Provincetown

Cape Cod Exhibits

A Window on Provincetown, 12" x 12", Oil on canvas mounted on panel, © Eric Merrell

Paintings from the recent group trip to Cape Cod and Provincetown will be presented January 15 - February 28, 2011 in  Creative Convergence: Cape Cod, exhibited at the Cape Cod Museum of Art (60 Hope Lane, Dennis, MA 02638) and Addison Art Gallery (43 Route 28, Orleans, MA 02653). A reception will be held on Saturday, February 19, 2011, from 5:30 - 7:30 p.m. at the museum. You can read a little bit about the trip in one of my previous posts here. Check out the show online or in person via the gallery website; it should be very interesting to see each artist's approach to painting the small art colony of Provincetown.

This first piece above was painted on one of the rainy days we had. I loved the cool light outside and the (relative) warmth we had painting inside. On most of these days we painted from a model, but on the last rainy day I decided I wanted to do this unique view of the P-Town shoreline.

Moored on a Mirror (Cape Cod Bay), 12" x 12", Oil on panel, © Eric Merrell

Far across the water, past the moored sailboat, you can see the thin sliver of Cape Cod. The title was partly inspired from a conversation I had with local artist and Hensche student Hilda Neily, about how Provincetown light is unique in that it is surrounded on three sides by water.

Shaped by the Sea (Provincetown Dunes), 12" x 16", Oil on panel, © Eric Merrell

When the sun came back I headed out to the dunes with Ian Factor. As soon as I sketched my thoughts into my sketchbook I knew I was hooked on this composition. Something about the undulating shapes kept my eye moving, stopping occasionally at a spot of color. It became an analogy of sorts for our trip - artists moving restlessly around the peninsula while painting all day, pausing for a bite to eat or a quick cup of coffee, and moving on to the next location.

Cape Cod

Mackerel Dip Net, 12" x 12", Oil on linen, ©Logan Maxwell Hagege

I'm heading out to paint in Provincetown, at the end of Cape Cod, MA, which was home for many years to artists Charles Hawthorne and Henry Hensche, among others. Looking forward to the trip - this will be the third annual assembly of a group of artists from the east and west coasts (and Mexico as well). The first year we all descended on Port Clyde, Maine; last year's target (which I unfortunately missed) was San Miguel de Allende, Mexico. I know most of the artists, although there will be some new faces joining us this time, so I'll have to post a complete list of everyone later.

Above is one of Logan Hagege's great pieces of the Northeast coast.

East Coast Ideals/West Coast Concepts*

ramona_s Ramona and I have just returned from a great trip out to Boston and Cape Cod, our first time to Massachusetts. The Cape is a really fascinating place with a long history of art, still going strong today. California could learn a few things about aesthetics from the area.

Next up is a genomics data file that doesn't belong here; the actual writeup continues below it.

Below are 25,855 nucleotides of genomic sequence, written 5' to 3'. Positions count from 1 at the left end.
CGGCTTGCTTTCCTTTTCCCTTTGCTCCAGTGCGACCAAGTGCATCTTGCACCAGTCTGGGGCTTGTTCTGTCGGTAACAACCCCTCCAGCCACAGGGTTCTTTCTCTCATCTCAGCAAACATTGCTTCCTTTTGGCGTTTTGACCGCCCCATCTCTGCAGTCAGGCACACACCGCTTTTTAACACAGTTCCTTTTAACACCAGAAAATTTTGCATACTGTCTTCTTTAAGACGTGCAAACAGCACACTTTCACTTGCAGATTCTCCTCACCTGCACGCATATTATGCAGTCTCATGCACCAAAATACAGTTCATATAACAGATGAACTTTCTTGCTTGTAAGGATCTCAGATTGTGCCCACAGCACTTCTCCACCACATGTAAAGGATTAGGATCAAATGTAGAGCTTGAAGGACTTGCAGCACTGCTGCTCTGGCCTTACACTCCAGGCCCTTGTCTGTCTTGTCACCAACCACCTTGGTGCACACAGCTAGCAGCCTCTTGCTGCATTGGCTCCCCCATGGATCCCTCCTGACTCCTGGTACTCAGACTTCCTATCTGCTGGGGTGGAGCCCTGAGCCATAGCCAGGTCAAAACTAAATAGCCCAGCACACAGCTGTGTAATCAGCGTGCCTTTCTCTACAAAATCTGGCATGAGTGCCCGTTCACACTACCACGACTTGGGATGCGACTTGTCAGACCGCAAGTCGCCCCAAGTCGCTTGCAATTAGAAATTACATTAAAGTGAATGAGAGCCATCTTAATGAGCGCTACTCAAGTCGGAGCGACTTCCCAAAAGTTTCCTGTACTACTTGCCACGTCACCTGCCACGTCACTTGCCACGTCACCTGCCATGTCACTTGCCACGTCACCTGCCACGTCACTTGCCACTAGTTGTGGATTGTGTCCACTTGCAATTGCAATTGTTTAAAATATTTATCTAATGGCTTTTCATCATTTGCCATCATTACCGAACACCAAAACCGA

We flew out for the openings of Painting New England Together at the Cape Cod Museum of Art in Dennis, MA and Paintapalooza at Addison Art Gallery in Orleans, MA. (Lots of photos are online on Facebook.) I've got to give a big California Thank You to everyone out there for making our stay so hospitable - Paul and Pharr Schulenburg, Peter and Kathleen Kalill, Jeff Bonasia, and Helen Addison along with Domonic Boreffi over at Addison Art Gallery for their huge effort in making this all happen. It was really wonderful meeting everyone at the receptions.

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We spent some time up in Provincetown (P-Town) and saw the studios of Charles Webster Hawthorne (1872 - 1930) and Henry Hensche (1899 - 1992). We got to check out the small but nice collection at the Provincetown Art Association & Museum, and visited the historic Beachcomber's Club too, of which a number of the guys in our exhibition are members of. [Two artists who were members of both the Beachcombers Club as well as the California Art Club: Richard Edward Miller (1875-1943) and Christian von Schneidau (1893-1976).] I made a good effort to seek out work by Hawthorne and Hensche while we were there - they're hard enough to come by on the east coast, and virtually nowhere to be seen out in California. That search led me to Vose Galleries in Boston, which has been a leading gallery in that area for six generations(!). We met Carey Vose, and she and the staff were kind enough to pull out some amazing paintings by Hawthorne, Paul Dougherty (1877-1947), and Childe Hassam (1859-1935) that they had. You definitely need to stop at Vose if you're going to Boston; it's really much more like a museum than a gallery.

 

detail of "Still Life" by Hawthorne

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 Looking forward to our next trip back east! Who knows, maybe there will be a sequel - Paintapalooza: P-town.

 

*I borrowed this title from a 1997 exhibition that focused on the artistic lineages of the Boston School and the California Impressionists.